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August 2017
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Oregon’s Legal Climate Driving Away Business

LawsuitStock

In the last four years, Oregon has dropped 15 places to 28th in the nation for litigation and business climate.

But until we’re in the bottom 10, don’t expect tort reform to be on the state Democrat majority’s radar.

From the Oregon Business Report:

A state’s litigation environment is an increasingly important factor in key business decisions, according to a survey conducted for the U.S. Chamber Institute for Legal Reform (ILR) by Harris Interactive. The survey was based on interviews with a nationally representative sample of 1,125 in-house general counsel; senior litigators; and other senior executives who are knowledgeable about litigation matters at public and private companies with annual revenues of at least $100 million. Respondents were asked to give states a grade (A through F) in several areas: overall treatment of tort and contract litigation; having and enforcing meaningful venue requirements; treatment of class action and mass consolidation suits; damages; timeliness of summary judgment or dismissal; discovery; scientific and technical evidence; judges’ impartiality; judges’ competence; and juries’ fairness.

[…]  The 2012 State Liability Systems Ranking Study found that Oregon’s overall ranking has slipped from 13th place in 2002 to 28th place in 2012. Oregon’s specific scores are as follows:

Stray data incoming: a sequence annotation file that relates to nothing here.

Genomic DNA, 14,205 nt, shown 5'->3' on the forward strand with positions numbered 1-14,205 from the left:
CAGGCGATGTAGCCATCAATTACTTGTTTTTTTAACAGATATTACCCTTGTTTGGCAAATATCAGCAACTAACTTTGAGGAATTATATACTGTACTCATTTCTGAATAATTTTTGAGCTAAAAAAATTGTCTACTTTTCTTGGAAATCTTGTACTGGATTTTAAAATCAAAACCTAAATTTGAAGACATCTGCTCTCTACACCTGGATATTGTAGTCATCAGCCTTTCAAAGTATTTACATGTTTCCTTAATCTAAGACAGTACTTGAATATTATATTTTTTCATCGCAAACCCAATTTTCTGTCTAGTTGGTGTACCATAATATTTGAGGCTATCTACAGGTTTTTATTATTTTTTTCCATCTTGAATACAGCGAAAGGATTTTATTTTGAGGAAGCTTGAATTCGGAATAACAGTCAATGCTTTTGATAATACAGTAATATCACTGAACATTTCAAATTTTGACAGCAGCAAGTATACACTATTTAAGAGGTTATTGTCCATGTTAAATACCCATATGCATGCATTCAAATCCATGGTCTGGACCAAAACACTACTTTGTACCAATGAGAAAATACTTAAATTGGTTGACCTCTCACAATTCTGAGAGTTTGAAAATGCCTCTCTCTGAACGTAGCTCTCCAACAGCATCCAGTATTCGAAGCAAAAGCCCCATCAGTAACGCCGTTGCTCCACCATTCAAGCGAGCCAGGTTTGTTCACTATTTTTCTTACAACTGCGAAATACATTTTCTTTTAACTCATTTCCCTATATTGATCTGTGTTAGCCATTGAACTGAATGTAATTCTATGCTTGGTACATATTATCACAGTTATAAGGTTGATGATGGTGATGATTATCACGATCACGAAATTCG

Overall treatment of tort and contract litigation: 30th 
Having and enforcing meaningful venue requirements: 20th
Treatment of class action and mass consolidation suits: 35th
Damages: 30th
Timeliness of summary judgment or dismissal: 28th
Discovery: 26th
Scientific and technical evidence: 28th
Judges’ impartiality: 27th
Judges’ competence: 24th
Juries’ fairness: 29th

Read more at the Oregon Business Report

Legal Climate: How Oregon compares to other states

Medical malpractice reforms: One Rx for Oregon

Similar posts

1 Comment

  1. Why they shouldn't have more protection's Gravatar Why they shouldn't have more protection
    December 20, 2012    

    Physicians engage in a code of silence.

    It is a misdemeanor for Oregon physicians to not report unprofessional conduct, but no physician will report a colleague and the law is not being followed. Any doctor who discloses medical damage or fraud to a patient will be ostracized. White collar crime is protected and difficult to expose.

    The Death Doctor, Dr. Patel, who fled to Australia to avoid prosecution for killing and irreparably damaging patients with incompetent surgery was protected by colleagues and hospitals where he practiced. A young woman doctor who warned a patient not to go to Dr. Patel was forced out by Portland’s medical community.

    Despite reports to the Oregon Medical Board, the hospital and FBI, a local surgeon who fraudulently obtained consent to do unnecessary surgery and broke many laws is still practicing, getting referrals and making a upwards of a million dollars a year.

    The medical industry is highly lucrative, creates enormous wealth for physicians and hospitals and is well insulated. Doctors and hospitals protect themselves and bad doctors. The consequence is higher insurance rates, higher medical costs and bad outcomes.

    Until the Oregon Medical Board and the medical community follow existing law, report and prosecute doctors who commit crimes and damage their patients, consumers need every legal recourse available and should not be restricted.

    Doctors need to be held accountable and consumers need protection.

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